penicillin G benzathine and penicillin G procaine

penicillin G benzathine and penicillin G procaine

Pronunciation: PEN i SILL in G BEN za theen and PEN i SILL in G PRO kane

Brand: Bicillin C-R, Bicillin C-R 900/300

What is the most important information I should know about this medicine?

Tell your caregivers right away if you feel light-headed during the injection.

What is penicillin G benzathine and penicillin G procaine?

Penicillin G benzathine and penicillin G procaine is a combination antibiotic that is used to treat infections caused by bacteria, including strep, pneumonia, and scarlet fever.

Penicillin G benzathine and penicillin G procaine may also be used for purposes not listed in this medication guide.

What should I discuss with my healthcare provider before receiving this medicine?

You should not be treated with this medicine if you are allergic to penicillin or procaine.

Tell your doctor if you have ever had:

  • an allergic reaction to a cephalosporin antibiotic (Keflex, Omnicef, and others);
  • any type of allergy;
  • asthma or breathing problems;
  • a genetic enzyme deficiency called glucose-6-phosphate dehydrogenase (G6PD) deficiency;
  • heart disease; or
  • kidney disease.

Tell your doctor if you are pregnant or breastfeeding.

How is this medicine given?

Penicillin G benzathine and penicillin G procaine is injected into a muscle by a healthcare provider.

This medicine is sometimes given in a single dose. The medicine may also be given every 2 to 3 days until your body temperature is normal for 48 hours.

Keep receiving the medicine even if your symptoms quickly improve. Skipping doses could make your infection resistant to medication.

You may need tests after treatment to make sure your infection has completely cleared.

If you need a medical, dental, or surgical procedure that includes use of a numbing medicine applied to one area of the body (local), tell the doctor ahead of time if you have recently received a penicillin G benzathine and penicillin G procaine injection.

What happens if I miss a dose?

Call your doctor for instructions if you miss an appointment for your injection.

What happens if I overdose?

Seek emergency medical attention or call the Poison Help line at 1-800-222-1222.

Overdose may cause a seizure.

What should I avoid while receiving this medicine?

Avoid taking anti-diarrhea medicine without first asking your doctor. Diarrhea may be a sign of a new infection.

What are the possible side effects of this medicine?

Get emergency medical help if you have signs of an allergic reaction (hives, difficult breathing, swelling in your face or throat) or a severe skin reaction (fever, sore throat, burning eyes, skin pain, red or purple skin rash with blistering and peeling).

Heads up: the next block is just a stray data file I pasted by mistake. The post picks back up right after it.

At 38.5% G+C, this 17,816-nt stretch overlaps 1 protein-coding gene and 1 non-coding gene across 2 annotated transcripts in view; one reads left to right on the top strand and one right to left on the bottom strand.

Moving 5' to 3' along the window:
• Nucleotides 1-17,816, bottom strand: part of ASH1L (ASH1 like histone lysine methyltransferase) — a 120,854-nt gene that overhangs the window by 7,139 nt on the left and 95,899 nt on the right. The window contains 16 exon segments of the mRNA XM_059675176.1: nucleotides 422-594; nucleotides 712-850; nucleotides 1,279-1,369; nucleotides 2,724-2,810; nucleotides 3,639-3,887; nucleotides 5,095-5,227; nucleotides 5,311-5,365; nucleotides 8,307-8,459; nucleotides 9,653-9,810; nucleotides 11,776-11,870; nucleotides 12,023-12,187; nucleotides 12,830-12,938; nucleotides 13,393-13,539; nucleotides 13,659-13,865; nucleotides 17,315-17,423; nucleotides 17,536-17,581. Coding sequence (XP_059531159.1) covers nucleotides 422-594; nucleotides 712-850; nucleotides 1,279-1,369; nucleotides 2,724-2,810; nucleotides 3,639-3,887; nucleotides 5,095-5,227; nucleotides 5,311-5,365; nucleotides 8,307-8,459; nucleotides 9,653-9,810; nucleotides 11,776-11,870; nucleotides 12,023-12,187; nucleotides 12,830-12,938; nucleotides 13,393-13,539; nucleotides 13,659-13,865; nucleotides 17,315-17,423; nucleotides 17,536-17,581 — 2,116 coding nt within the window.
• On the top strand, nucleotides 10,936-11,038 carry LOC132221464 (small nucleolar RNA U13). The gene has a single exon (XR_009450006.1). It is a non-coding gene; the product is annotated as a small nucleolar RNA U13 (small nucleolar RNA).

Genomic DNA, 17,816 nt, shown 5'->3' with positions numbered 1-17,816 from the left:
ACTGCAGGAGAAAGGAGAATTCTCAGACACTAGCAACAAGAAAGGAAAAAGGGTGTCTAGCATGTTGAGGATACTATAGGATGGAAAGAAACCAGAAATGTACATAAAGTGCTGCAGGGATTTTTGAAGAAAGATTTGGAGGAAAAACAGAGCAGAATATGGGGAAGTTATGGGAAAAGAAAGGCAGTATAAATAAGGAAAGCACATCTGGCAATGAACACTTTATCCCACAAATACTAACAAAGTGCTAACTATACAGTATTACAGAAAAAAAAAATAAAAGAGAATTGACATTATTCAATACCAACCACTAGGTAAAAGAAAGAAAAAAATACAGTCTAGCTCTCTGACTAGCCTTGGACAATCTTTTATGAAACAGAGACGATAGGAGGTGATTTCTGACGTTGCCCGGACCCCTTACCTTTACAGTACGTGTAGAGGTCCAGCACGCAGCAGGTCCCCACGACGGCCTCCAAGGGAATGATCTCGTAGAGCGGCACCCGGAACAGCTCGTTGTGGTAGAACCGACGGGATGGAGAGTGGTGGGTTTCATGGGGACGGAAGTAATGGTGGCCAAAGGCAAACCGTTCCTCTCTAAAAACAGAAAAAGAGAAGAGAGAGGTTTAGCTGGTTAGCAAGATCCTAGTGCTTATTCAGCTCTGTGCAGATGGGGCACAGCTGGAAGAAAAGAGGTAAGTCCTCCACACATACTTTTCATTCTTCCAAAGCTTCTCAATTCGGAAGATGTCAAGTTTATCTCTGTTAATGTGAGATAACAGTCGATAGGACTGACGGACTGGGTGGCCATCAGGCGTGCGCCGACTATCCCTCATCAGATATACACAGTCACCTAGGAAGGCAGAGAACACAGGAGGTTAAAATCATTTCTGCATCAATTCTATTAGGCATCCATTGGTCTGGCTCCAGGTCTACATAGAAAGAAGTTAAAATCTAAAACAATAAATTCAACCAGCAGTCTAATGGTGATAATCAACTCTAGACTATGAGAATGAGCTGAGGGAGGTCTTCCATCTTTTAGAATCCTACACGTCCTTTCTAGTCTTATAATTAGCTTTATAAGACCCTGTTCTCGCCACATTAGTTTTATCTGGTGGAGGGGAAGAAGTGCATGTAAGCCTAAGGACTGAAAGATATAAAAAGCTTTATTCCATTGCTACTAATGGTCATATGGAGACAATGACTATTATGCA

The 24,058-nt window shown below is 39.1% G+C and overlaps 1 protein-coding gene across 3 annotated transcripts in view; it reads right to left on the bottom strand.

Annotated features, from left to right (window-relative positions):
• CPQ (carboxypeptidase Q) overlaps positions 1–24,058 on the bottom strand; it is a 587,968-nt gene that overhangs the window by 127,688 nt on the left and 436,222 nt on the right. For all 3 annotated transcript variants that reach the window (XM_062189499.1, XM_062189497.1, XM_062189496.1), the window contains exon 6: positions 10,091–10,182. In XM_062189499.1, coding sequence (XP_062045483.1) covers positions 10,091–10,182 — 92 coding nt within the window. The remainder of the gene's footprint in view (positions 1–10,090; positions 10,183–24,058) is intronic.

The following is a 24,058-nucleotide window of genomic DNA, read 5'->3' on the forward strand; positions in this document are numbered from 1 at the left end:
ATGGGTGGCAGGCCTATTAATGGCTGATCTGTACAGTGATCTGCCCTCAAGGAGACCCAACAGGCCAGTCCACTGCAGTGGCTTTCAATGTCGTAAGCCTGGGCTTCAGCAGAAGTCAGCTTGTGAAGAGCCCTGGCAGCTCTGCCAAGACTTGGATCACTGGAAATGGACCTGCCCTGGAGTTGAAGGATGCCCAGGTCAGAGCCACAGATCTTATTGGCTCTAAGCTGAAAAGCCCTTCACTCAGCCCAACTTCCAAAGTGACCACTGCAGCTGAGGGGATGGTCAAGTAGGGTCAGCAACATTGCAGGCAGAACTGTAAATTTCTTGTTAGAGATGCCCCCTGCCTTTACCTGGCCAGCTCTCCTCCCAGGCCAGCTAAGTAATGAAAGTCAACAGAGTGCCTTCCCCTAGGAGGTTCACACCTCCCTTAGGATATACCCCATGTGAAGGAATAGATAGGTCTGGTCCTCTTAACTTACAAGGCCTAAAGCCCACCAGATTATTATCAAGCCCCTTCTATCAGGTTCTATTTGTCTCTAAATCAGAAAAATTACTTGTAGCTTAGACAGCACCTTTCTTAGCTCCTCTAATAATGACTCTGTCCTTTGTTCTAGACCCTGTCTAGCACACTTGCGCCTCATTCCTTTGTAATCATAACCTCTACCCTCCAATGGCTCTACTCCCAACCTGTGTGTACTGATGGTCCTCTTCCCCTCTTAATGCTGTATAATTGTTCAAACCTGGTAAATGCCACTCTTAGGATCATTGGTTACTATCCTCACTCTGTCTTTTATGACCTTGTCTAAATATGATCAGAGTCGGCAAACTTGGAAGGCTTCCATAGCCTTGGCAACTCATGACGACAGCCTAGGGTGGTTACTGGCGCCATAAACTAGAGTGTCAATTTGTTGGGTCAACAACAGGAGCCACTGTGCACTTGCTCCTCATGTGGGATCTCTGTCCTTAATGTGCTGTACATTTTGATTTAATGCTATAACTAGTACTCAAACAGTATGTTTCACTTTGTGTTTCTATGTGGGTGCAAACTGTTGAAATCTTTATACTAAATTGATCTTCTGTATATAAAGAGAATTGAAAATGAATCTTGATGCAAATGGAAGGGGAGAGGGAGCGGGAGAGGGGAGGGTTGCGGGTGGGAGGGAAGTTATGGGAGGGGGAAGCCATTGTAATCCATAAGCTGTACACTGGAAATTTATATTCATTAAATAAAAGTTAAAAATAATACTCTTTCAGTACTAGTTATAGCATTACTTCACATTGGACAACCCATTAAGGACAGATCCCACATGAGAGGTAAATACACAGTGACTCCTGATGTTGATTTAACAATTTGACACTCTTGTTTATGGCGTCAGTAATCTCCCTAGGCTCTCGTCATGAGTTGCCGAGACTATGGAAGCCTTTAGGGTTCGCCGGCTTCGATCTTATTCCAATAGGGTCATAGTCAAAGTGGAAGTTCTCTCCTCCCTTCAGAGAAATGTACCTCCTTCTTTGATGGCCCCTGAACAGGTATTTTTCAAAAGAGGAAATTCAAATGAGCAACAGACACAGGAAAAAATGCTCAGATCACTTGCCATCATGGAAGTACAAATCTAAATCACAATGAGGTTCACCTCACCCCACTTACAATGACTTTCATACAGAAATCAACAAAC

Some side effects may occur if the medicine has been accidentally injected near a vein or nerve. Tell your caregivers right away if you feel light-headed or if you have:

  • slow heart rate, weak pulse, slow breathing (breathing may stop);
  • pain, numbness, tingling, burning, or feeling cold;
  • pale or mottled skin, blue-colored lips, fingers, or toes;
  • severe pain or swelling in your lower leg;
  • weakness in your arms or legs; or
  • blistering, peeling, discoloration, or painful skin changes where the medicine was injected.

Also call your doctor at once if you have:

  • severe stomach pain, diarrhea that is watery or bloody (even if it occurs months after your last dose);
  • confusion, agitation, hallucinations (seeing or hearing things that are not real), extreme fear;
  • a seizure;
  • pain, swelling, warmth, redness, bruising, bleeding, or a lump where the medicine was injected;
  • pale or yellowed skin, bruising or bleeding, dark colored urine;
  • urination problems; or
  • signs of a new infection --fever, chills, mouth sores, vaginal itching or discharge.

Seek medical attention right away if you develop a serious condition called methemoglobinemia. Symptoms include headache, fast heartbeats, shortness of breath, feeling tired or light-headed, or skin that looks pale, gray, or blue-colored.

Common side effects may include:

  • nausea, vomiting, diarrhea;
  • itching, sweating, allergic reaction;
  • flushing (sudden warmth, redness, or tingly feeling);
  • feeling anxious or nervous;
  • headache, dizziness, drowsiness; or
  • pain, swelling, or bruising where an injection was given.

This is not a complete list of side effects and others may occur. Call your doctor for medical advice about side effects. You may report side effects to FDA at 1-800-FDA-1088.

What other drugs will affect penicillin G benzathine and penicillin G procaine?

Tell your doctor about all your other medicines, especially:

  • tetracycline; or
  • probenecid.

This list is not complete and many other drugs may affect penicillin G benzathine and penicillin G procaine. This includes prescription and over-the-counter medicines, vitamins, and herbal products. Not all possible drug interactions are listed here.

Where can I get more information?

Your doctor or pharmacist can provide more information about penicillin G benzathine and penicillin G procaine.

Remember, keep this and all other medicines out of the reach of children, never share your medicines with others, and use this medication only for the indication prescribed.

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